Sometimes in music as in sport, to be successful you need good timing and the ability to take your chances when they present themselves. Edinburgh trio Vistas appear to have this in their locker. While others dithered during this Covid-19 ravaged summer, Vistas seized the opportunity and released their debut studio album Everything Changes In The End. Their endeavours were rewarded with a widely acclaimed number one independent album.
Like the contenders they are, Vistas are aware of the importance of momentum and so to keep the pressure on they have sprung the surprise release of a new single Stranger. Recorded during the same sessions as the album, Stranger never made the final cut. Not for reasons of quality, apparently it just didn’t fit right anywhere with the flow of the album. If you’re a fan of the album, then you’ll love this single – Stranger fits right in there with the bands previous releases like Tigerblood and 15 years. Vistas have a pacy, energetic, vivid and mildly anthemic indie-guitar sound. Favourable comparisons have been made with the likes of The Wombats, The Strokes and Circa Waves.
The main theme of Stranger is a timely topic too. It’s about the transient nature of relationships and how you can never be sure if you really know someone, especially when you haven’t seen them for a while. If I had to pick some lyrics that best sum-up the subject matter of Stranger, I’d opt for these taken from the bridge section of the song: ‘It’s been months since we’ve spoken, I hope that you don’t feel broken. Who am I kidding, you want to lose touch, was I not enough?’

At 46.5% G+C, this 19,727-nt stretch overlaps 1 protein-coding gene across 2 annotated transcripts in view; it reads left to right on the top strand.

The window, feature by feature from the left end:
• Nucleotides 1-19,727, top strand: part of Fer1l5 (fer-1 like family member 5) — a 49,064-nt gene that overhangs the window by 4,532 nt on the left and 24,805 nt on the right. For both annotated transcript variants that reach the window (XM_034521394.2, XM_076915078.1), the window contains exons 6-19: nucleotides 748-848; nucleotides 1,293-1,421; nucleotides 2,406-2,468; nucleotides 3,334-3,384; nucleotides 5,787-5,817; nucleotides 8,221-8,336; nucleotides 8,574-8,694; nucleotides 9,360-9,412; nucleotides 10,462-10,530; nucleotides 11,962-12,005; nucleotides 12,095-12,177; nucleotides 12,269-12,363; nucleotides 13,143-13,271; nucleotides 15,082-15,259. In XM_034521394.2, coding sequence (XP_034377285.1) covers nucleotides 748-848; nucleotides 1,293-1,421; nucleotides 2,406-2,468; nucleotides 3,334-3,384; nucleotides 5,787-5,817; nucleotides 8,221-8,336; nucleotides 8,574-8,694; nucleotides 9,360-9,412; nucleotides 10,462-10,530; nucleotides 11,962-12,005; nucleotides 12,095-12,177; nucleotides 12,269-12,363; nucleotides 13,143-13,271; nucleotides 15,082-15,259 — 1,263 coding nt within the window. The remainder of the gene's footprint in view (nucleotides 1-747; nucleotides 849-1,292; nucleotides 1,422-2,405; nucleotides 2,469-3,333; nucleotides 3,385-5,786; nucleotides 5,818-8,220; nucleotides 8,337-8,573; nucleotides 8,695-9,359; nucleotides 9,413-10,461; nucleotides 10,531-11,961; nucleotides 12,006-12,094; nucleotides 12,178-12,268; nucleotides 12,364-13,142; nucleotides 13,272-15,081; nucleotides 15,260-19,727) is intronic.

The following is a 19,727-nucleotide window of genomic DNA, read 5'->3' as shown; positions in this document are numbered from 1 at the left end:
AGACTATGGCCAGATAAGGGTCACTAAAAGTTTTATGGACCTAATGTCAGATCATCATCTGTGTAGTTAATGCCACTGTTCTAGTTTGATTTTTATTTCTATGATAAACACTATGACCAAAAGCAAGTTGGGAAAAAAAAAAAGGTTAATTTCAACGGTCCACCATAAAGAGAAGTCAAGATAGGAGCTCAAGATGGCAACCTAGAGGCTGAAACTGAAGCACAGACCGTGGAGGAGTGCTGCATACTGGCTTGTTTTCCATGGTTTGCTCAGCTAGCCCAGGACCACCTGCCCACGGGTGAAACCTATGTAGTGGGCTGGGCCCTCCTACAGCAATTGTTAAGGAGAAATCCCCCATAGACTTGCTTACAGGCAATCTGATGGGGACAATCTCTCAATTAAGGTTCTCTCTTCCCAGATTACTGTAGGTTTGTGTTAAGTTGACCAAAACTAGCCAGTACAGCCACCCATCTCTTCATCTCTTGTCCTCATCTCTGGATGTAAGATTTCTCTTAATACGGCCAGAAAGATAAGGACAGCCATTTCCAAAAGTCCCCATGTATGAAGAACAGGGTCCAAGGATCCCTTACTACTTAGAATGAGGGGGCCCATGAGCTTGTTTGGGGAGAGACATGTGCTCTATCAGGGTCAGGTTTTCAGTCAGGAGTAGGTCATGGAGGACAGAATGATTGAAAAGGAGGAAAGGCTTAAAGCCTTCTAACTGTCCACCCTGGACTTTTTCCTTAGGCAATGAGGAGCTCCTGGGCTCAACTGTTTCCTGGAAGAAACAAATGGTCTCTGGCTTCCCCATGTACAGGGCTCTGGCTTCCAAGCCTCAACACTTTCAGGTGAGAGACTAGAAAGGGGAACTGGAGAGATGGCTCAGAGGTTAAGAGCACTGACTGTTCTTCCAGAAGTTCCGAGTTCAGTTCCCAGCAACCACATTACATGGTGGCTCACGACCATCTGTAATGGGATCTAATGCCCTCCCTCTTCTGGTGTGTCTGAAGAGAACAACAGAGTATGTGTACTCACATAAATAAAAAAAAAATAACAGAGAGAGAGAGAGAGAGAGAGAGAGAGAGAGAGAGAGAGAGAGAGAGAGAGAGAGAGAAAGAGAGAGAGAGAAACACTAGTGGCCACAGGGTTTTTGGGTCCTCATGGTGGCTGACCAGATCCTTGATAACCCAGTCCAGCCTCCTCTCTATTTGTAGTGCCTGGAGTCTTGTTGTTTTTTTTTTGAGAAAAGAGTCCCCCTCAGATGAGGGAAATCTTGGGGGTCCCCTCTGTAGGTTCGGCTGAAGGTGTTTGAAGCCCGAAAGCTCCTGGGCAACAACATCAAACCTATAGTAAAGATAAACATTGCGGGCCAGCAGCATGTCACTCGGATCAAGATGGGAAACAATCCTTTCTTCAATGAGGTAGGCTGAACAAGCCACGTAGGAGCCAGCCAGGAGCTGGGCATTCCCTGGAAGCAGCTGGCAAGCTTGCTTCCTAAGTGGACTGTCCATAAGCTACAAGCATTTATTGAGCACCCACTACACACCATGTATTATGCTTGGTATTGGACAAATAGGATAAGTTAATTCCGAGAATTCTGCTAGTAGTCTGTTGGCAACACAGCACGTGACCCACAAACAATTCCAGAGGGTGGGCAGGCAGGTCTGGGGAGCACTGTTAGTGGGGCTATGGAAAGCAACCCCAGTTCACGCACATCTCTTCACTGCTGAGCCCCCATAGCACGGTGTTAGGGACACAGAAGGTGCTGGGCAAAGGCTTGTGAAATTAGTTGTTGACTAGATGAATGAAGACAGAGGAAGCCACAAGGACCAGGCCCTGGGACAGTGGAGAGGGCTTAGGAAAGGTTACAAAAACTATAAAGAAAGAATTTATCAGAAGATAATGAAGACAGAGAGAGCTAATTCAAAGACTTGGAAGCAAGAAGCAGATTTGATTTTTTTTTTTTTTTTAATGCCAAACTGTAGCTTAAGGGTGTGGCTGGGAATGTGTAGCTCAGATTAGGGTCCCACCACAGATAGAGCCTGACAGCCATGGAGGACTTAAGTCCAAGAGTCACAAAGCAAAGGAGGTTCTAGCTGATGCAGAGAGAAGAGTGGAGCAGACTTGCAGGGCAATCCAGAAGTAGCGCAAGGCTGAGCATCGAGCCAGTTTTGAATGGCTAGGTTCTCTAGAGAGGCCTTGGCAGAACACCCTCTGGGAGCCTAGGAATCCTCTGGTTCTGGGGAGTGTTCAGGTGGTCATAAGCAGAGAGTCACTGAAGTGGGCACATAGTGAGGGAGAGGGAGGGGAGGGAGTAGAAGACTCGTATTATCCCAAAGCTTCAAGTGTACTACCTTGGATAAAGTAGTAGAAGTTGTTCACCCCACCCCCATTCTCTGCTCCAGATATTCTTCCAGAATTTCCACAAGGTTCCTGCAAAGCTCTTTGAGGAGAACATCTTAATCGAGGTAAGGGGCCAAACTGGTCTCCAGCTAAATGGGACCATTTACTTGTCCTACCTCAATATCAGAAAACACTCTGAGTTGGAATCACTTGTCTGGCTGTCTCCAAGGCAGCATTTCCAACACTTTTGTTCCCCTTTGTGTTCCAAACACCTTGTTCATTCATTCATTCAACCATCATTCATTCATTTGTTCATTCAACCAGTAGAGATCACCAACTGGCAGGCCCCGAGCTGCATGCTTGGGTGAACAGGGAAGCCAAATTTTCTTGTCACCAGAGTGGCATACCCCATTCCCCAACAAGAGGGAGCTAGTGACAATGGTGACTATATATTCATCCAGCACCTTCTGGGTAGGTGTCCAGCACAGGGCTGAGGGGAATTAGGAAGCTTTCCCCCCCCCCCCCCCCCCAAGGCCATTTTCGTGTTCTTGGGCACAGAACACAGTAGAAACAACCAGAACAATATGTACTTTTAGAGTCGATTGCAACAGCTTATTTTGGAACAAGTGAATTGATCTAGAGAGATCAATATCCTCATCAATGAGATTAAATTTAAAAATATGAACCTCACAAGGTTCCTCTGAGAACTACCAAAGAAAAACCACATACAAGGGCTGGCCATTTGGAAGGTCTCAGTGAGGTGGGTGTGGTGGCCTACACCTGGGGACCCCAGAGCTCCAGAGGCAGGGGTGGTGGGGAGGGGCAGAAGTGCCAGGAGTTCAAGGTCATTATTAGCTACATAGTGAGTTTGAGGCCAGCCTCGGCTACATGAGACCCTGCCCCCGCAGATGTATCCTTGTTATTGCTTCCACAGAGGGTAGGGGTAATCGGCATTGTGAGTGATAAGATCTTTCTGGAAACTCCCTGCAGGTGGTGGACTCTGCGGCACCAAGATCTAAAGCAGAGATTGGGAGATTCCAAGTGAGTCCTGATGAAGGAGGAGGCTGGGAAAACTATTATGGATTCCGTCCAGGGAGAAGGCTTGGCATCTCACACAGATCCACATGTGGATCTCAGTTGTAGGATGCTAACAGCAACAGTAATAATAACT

The song starts with a metronomic drum beat and a punchy little guitar riff from Dylan Rush, not a hay-maker riff, more of a constant jab kind of riff. Jamie Low’s bright, bouncy bass joins in before Prentice Robertson’s distinctive higher range, Caladonian-tinged vocals arrive: ‘I’ll be over in five, and I promise I’ll be sober.’ It’s the type of song that you should be happily jumping up and down to while wearing your bucket hat in a sunny field somewhere.
In the hand’s of someone else, Stranger could sound like an angry, angsty, break-up on social media, but Robertson’s higher vocal range and Rush’s accompanying use of the lower end of the guitar’s neck, lend a very reasoned feel to the song. Even the building crescendo before the final chorus feels not like a rising in tension, but more of a drawing towards a reasoned conclusion – something we need more of.
Stranger is light on its feet, moves well, and has stinging little jab. Judge’s decision – a unanimous points victory.